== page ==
In the following weeks, leaders in Brooklyn Center have responded in varying ways to reassure the community they are committed to holding police officers accountable and are dedicated to reshaping its public safety systems. Namely, in May, the City Council passed the Daunte Wright and Kobe Dimock-Heisler Community Safety and Violence Prevention Resolution, named for Wright and Kobe Dimock-Heisler, a 21-year-old man with autism and mental illness who was fatally shot by officers in August 2019. The resolution puts the city on track to make significant changes to its policing practices, creating diverse approaches to improve overall public safety. This will include establishing a new division of unarmed civilian employees to handle non-moving traffic violations and mental health crises and forming a Department of Community Safety and Violence Prevention to oversee community health and public safety efforts. By prioritizing this diversity of responses, instead of solely relying on armed law enforcement, the City looks to improve overall public safety, address the root causes of many issues, promote racial justice, protect vulnerable community members, and allocate public resources more efficiently.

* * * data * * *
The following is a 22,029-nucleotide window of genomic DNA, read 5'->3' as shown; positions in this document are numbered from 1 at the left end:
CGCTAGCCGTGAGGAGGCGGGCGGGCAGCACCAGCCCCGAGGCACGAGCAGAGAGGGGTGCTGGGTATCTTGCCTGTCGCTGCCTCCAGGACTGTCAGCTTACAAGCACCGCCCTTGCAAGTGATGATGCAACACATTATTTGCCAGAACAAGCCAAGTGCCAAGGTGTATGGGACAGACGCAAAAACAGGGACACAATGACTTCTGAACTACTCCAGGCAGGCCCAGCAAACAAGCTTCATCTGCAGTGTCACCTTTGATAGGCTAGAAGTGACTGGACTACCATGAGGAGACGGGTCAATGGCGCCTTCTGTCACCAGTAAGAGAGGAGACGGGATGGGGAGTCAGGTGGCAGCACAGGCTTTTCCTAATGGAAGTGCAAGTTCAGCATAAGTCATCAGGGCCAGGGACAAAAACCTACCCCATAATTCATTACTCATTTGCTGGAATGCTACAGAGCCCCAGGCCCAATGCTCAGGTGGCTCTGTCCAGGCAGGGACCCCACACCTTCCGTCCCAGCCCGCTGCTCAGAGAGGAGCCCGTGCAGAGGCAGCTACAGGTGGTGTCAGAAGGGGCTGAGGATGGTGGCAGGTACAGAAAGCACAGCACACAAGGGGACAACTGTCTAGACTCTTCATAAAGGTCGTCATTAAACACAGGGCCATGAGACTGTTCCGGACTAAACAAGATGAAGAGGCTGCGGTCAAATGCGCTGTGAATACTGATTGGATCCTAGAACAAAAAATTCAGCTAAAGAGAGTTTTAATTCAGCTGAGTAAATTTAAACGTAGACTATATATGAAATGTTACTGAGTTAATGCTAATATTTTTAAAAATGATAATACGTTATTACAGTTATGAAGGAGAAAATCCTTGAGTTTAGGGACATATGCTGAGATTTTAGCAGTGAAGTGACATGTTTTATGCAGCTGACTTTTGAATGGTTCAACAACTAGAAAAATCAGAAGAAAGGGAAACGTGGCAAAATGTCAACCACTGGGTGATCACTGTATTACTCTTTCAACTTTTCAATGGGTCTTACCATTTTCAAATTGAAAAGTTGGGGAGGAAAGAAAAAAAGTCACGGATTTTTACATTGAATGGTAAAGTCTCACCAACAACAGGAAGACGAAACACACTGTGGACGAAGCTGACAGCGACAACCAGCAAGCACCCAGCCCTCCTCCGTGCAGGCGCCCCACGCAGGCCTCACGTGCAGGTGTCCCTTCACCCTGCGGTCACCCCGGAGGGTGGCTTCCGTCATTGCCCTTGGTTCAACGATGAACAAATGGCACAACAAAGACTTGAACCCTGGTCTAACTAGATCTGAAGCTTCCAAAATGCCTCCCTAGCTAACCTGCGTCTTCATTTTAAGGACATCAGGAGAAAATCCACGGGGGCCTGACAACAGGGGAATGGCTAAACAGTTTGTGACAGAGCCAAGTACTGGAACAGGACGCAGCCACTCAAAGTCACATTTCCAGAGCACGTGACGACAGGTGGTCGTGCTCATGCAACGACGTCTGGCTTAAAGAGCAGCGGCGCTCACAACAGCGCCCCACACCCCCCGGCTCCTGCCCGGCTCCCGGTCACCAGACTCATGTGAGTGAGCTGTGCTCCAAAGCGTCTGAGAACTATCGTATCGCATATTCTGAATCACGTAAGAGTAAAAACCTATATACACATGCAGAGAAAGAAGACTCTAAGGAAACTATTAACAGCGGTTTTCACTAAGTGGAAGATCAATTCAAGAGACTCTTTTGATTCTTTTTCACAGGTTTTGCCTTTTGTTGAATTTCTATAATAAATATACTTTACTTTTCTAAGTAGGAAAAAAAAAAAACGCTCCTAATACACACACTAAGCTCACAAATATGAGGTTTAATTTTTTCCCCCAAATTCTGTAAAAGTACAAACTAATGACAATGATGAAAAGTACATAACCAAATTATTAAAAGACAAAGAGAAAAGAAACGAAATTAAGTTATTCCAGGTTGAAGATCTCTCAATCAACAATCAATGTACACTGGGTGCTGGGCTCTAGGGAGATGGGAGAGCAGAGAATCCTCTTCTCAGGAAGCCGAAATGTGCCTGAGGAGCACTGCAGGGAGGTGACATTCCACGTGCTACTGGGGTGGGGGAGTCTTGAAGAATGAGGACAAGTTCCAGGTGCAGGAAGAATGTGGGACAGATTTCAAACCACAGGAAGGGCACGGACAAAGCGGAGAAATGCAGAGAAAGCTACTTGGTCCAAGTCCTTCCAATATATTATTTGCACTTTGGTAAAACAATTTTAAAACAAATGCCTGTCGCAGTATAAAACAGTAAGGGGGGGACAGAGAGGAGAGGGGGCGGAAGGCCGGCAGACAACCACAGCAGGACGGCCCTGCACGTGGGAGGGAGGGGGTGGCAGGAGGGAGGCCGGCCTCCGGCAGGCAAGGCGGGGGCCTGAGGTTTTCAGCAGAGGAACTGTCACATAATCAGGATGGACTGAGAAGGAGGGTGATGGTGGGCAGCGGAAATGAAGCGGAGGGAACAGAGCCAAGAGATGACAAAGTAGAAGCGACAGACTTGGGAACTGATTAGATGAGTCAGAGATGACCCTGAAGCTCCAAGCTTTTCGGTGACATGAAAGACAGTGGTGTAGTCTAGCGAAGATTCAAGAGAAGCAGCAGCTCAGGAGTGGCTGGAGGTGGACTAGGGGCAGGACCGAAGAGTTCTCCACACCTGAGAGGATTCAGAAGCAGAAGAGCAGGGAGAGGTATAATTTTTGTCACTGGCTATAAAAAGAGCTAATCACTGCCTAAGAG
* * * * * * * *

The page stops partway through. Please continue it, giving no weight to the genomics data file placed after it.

Since the passage of the resolution, City leaders have conducted listening sessions with the community and established an Implementation Committee to make recommendations for appropriate changes to public safety ordinances, practices, or policies. The Implementation Committee is now tasked with reviewing traffic enforcement data and assessing similar civilian-based public safety programs around the county. With this context in mind, the City of Brooklyn Center will partner with FUSE Corps to host an Executive Fellow for one year to serve as a quasi-Chief Data Officer for this public safety information. The Executive Fellow will make recommendations on how to best collect, analyze, and transparently share this data, ultimately building a model, equipped with data storytelling features, that ensures the Implementation Committee can make data-driven and equity-based decisions about policy, programs, and investments in public safety. Harnessing this data will facilitate transformative change in Brooklyn Center’s public safety systems, creating a safer, healthier, more just, and more thriving community.